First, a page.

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We can all help in the War on Waste

Karen Cannard with Hugh Fearnley-Whittingstall
Karen Cannard with Hugh Fearnley-Whittingstall

I had planned for this month’s column to focus on the festive period, which as well as being the season to be jolly has gained notoriety as the season of most waste.

However, waste is not just for Christmas and this couldn’t have been highlighted any more loudly than in Hugh’s War on Waste, Hugh Fearnley-Whittingstall’s latest series for BBC1, which was broadcast earlier this month.

If you saw it, you would have witnessed the shocking amount of food waste generated through our supply chains as well as what comes out of our homes. If you missed it, it’s still available on BBC iPlayer – and it’s worth a watch to see the fight against supermarket food waste and the role that we have as individuals, not least through the impact of small changes that can be made at home. The message is clear. As a country we are still creating too much waste, especially food waste (15 million tonnes a year) and we need to pull together more tightly as communities to make an unprecedented impact on reducing it.

But what does that mean for our own community? It’s easy to watch a programme like Hugh’s War on Waste and feel powerless or hope that someone else with more clout can solve it. However, if you saw the difference that Prestwich residents such as Jo, Kelly and Michelle made to their own waste habits, you will have seen them look at rubbish in a new light. They shifted from a position of accepting their usual amount of waste as ‘the norm’ to creating a ‘new norm’ – recycling better and actively reducing food waste - really making a positive difference to their lifestyles and to their community too.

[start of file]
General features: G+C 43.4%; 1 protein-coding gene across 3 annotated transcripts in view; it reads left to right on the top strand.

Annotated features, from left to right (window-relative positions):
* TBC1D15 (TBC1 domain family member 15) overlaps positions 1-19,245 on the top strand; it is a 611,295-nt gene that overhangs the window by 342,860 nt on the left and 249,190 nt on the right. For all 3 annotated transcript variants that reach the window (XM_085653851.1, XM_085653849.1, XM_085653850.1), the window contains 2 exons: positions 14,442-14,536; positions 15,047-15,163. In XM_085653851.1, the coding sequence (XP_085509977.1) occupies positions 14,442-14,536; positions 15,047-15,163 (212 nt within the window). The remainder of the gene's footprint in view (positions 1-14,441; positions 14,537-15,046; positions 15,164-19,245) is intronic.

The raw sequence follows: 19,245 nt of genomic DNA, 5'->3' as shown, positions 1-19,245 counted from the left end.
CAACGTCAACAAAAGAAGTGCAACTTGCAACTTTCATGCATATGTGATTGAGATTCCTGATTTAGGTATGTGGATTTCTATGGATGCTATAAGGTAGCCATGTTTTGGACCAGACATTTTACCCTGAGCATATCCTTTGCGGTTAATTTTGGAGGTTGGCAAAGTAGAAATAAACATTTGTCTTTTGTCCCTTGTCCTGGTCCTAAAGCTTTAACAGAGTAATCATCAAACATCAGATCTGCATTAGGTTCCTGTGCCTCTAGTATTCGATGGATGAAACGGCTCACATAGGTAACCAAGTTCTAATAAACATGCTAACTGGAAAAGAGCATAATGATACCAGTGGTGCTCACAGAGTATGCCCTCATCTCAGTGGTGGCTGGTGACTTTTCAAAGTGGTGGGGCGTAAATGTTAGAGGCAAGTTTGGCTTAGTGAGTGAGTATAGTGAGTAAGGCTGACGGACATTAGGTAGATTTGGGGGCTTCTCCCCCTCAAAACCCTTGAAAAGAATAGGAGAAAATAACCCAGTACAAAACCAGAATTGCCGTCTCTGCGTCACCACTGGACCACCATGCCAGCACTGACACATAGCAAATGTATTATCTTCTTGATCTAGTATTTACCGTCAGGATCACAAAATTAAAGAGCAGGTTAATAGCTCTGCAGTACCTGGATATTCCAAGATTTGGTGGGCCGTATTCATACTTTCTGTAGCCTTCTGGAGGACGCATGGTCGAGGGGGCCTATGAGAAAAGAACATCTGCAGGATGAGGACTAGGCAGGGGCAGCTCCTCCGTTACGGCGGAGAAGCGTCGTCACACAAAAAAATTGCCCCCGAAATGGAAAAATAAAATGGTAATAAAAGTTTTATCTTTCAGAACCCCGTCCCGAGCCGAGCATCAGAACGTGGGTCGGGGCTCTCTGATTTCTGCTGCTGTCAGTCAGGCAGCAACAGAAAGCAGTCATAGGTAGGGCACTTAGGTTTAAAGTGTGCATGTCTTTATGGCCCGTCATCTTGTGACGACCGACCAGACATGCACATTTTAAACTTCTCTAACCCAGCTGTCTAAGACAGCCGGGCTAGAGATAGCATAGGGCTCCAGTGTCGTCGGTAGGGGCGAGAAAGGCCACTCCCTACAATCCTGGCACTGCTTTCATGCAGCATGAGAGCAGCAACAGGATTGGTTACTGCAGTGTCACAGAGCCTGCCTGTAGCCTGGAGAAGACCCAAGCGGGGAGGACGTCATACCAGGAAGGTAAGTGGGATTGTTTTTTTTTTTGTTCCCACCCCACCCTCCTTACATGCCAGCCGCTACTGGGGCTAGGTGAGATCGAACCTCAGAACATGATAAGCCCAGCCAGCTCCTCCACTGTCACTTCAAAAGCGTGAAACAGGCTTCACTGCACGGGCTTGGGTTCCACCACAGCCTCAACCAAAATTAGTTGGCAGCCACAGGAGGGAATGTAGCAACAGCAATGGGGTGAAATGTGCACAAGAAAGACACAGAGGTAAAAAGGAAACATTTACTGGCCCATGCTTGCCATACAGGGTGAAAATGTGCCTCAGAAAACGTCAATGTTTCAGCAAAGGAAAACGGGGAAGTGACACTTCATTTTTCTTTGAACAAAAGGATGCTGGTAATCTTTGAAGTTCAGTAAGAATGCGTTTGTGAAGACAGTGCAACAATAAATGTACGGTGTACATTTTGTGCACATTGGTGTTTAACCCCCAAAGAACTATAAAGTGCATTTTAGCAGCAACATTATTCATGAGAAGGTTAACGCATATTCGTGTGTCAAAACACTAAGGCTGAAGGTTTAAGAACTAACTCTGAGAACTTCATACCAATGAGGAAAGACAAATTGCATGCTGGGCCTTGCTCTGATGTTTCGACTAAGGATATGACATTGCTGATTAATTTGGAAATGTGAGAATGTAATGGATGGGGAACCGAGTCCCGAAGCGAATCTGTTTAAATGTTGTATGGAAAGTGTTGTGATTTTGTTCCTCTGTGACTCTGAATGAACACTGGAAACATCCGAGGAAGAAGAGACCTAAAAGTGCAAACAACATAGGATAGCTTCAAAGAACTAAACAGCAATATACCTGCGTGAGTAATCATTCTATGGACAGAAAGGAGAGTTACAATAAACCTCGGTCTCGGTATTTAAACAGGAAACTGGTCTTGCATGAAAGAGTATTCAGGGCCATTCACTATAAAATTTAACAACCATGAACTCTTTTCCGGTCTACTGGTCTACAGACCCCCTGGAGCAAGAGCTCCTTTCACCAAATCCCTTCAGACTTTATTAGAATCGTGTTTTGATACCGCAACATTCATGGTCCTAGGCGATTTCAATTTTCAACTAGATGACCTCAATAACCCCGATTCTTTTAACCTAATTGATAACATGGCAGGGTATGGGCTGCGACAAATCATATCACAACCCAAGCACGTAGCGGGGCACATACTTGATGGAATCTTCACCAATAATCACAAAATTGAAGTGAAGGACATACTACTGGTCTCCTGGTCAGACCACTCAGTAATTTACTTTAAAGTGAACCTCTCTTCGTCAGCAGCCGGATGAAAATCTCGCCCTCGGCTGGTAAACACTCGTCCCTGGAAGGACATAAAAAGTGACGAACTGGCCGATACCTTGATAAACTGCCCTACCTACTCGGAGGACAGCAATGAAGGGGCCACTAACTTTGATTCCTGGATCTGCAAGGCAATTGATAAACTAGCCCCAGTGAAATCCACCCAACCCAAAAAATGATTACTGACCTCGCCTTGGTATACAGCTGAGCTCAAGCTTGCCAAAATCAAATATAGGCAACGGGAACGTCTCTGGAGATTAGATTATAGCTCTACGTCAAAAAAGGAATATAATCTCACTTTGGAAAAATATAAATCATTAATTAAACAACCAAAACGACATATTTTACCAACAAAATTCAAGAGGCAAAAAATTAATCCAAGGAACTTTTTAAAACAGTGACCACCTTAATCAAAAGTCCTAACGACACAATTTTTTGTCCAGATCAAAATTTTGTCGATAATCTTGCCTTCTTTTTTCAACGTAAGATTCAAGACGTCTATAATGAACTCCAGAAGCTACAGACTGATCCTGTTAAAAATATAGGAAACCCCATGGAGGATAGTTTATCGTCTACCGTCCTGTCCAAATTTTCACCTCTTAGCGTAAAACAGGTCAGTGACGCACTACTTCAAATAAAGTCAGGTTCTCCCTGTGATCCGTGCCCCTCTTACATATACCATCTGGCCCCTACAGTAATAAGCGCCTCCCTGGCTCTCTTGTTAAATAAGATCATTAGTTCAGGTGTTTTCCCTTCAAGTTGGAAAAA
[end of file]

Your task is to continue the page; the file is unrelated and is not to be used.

I was chuffed to have had the opportunity to work with Hugh and his team as an adviser to the programme. You could say it was a key highlight of my ‘rubbish career’. Since the broadcast I have been overwhelmed by enthusiasm from local groups, businesses and community leaders wanting to do something positive and over the last few weeks I have been busy harnessing ideas and sharing practical steps.

If you too have been itching to do something but haven’t known where to start, here are my top suggestions:

-- Add your voice to Hugh’s War on Waste, asking supermarkets to reduce the millions of tonnes of surplus food that is wasted every year. Over 270,000 people have pledged so far and every voice counts. Add your support at www.wastenotuk.com

-- Take a fresh look at your own rubbish on the home front (or at work) to see if there is anything else you can do. The Rubbish Diet Challenge, of which I am a co-founder, is a free tool-kit packed full of tips, slimmers’ stories and videos that can help make recycling easier and reduce the amount of food that gets thrown away by your household. Our latest Food Challenge has already helped ‘dieters’ halve their food waste in just three weeks. Sign up at www.therubbishdiet.org.uk/food-challenge.

-- Think about how you can help others in your immediate community. This can be as simple as sharing the above links on social media or in a community newsletter or volunteering to share your own waste-busting skills. If you want to do more to inspire others in Bury St Edmunds and the surrounding villages, I would be delighted to hear from you. Just email me at Karen@therubbishdiet.org,uk, tweet me or leave your details with the Bury Free Press.

Meanwhile, with thoughts towards Christmas, try these rubbish hacks: If you can’t eat something by its Use-By date, freeze it for later; Arm yourself with an easy soup/sauce recipe for your festive leftovers; On Christmas Day itself, set aside an empty sack just for recycling. For more top tips, visit www.therubbishdiet.org.uk/5-tips-for-a-waste-less-christmas.


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